The two companies will create a giant in the networking space. The combined company’s platform will be anchored by fiber optic networks on three continents, and will support clients in 50 countries (including Netflix). The revenue from both companies in 2010 was $6.26 billion
Georgian retiree devastated after ‘cutting Internet’
A 75-year-old woman arrested for single-handedly cutting off the Internet in Georgia and Armenia.
Hayastan Shakarian, 75, is accused of forcing thousands of people in both countries offline for hours after hacking into a fibre-optic cable while digging for scrap metal.
But Shakarian said she was just a "poor old woman" who was not capable of committing such a crime.
Shakarian, who lives in the poverty-stricken Georgian village of Armazi, around 15 kilometres (10 miles) from the capital Tbilisi, said that she had only been collecting firewood.
"I have no idea what the Internet is," she added.
The pensioner has been charged with damaging property and could face up to three years in prison if convicted.
The Georgian interior ministry said that despite her claims to innocence, Shakarian had already confessed to cutting the fibre-optic cable.
But although Georgian Railway Telecom insists that the 600-kilometre (380-mile) cable has "robust protection", this was not the first time that it has been damaged.
Many Georgians’ Internet connections were also briefly cut off in 2009 by another scavenger who hacked into the cable while hunting for scrap metal to sell.
Microsoft Bing Controls 30% Of Search Market
Microsoft has secured 30% of the search market, largely at Google’s expense.
The new March numbers claim that Microsoft achieved 30.01% of the U.S. search market share in March — 14.32% from Bing.com and 15.69% from Yahoo Search, which Bing now powers.
The growth was pretty evenly distributed as well: Bing.com’s search market share grew by 6% from February while Yahoo search grew by 5%.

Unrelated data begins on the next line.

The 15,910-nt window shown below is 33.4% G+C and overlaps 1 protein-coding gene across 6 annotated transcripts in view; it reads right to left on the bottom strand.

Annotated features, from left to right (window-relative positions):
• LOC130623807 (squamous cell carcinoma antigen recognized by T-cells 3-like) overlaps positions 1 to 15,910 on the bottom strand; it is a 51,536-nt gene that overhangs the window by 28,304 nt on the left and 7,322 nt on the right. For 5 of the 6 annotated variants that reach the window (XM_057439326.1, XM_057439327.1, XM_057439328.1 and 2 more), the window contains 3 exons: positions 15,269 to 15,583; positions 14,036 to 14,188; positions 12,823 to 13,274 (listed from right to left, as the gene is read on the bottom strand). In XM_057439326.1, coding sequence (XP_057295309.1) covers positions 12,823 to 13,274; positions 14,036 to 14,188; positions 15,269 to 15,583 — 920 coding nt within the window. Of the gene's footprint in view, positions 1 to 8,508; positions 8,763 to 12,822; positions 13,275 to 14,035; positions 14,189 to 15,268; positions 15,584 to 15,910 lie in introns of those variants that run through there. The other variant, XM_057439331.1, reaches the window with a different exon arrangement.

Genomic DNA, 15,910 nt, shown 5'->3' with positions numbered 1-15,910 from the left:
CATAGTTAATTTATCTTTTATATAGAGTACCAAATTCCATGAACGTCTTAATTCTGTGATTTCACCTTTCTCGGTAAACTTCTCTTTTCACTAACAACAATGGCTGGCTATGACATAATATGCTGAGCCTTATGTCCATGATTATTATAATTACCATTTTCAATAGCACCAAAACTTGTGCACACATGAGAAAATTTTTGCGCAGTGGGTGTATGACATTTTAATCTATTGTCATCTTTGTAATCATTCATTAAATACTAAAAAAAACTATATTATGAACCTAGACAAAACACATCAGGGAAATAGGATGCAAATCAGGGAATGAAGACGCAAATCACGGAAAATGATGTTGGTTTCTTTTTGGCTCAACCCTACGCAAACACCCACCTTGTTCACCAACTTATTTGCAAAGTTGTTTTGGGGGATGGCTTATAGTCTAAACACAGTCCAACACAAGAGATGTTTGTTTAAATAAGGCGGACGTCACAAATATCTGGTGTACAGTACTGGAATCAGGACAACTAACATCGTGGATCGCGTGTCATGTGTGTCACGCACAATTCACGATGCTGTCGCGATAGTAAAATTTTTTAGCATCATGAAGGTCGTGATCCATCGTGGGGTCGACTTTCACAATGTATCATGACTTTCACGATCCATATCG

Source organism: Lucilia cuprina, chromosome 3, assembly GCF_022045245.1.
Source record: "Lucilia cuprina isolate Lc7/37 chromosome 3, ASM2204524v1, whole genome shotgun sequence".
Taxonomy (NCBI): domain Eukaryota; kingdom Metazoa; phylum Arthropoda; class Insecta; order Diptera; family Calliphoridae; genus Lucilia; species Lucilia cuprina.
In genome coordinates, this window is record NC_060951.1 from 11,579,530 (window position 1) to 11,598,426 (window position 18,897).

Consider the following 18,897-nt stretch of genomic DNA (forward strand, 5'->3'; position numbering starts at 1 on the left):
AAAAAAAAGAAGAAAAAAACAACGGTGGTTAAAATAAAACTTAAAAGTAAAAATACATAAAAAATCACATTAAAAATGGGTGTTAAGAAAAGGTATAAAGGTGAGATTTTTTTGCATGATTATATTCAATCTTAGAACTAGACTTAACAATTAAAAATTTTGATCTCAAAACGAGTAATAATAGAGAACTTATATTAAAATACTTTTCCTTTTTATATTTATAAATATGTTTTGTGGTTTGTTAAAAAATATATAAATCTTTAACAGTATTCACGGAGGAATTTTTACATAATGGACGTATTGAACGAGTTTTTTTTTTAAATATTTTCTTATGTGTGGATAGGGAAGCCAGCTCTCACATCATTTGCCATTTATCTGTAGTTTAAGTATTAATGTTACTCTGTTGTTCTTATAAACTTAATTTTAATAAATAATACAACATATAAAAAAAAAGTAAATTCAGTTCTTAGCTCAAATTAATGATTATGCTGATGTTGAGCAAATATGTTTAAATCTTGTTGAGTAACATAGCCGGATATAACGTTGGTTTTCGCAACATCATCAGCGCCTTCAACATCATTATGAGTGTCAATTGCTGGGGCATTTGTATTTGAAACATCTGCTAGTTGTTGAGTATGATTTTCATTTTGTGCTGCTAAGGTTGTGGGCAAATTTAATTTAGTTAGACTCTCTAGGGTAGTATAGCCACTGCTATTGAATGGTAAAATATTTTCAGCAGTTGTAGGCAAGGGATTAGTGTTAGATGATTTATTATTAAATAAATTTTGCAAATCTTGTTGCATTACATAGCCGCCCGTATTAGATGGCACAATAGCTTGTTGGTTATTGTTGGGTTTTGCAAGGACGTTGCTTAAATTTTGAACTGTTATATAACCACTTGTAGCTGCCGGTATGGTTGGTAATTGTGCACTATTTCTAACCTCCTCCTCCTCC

Google, on the other hand, now controls 64.42% of the U.S. search market compared with its 66.69% share in February.
One of the reasons why Yahoo and Bing may be gaining on Google is that users are apparently achieving more success out of Bing-powered search:
81.14% of Yahoo Search users and 80.32% of Bing.com users clicked on a search result and visited a website.
Google, on the other hand, only achieves a 65.91% success rate.
We may have some competition on the search market! It looks like the Yahoo! Microsoft agreement is paying off.
IE9 Looks Like Chrome
Microsoft has released Internet Explorer 9 this week.
Microsoft has copied the best features of Chrome: its flexibility and speed.
IE9 is a copy of Google’s Chrome browser, right down to its searchable address bar.
It is also fast and conformed to Web standards like Chrome.
For Internet Explorer users, IE9 is a big win. Finally MS is responding to pressure from the competition.
The browser emphasizes speed maximum browsing space above all else.
The first things you’ll notice when opening the revamped browser is how clean it looks. IE9 gives more screen space to the Web than its predecessor, due to its redesigned navigation, address, and tabs.
The entire navigation and tab system is in a single row of buttons. Gone are the days where navigation, address, tabs, and loading get their own rows.
All settings in IE9 are now located inside a single drop-down button. Want to print, zoom, access downloads or options? It’s all inside the settings drop-down. Bookmarking and favorites is all contained within a small star icon.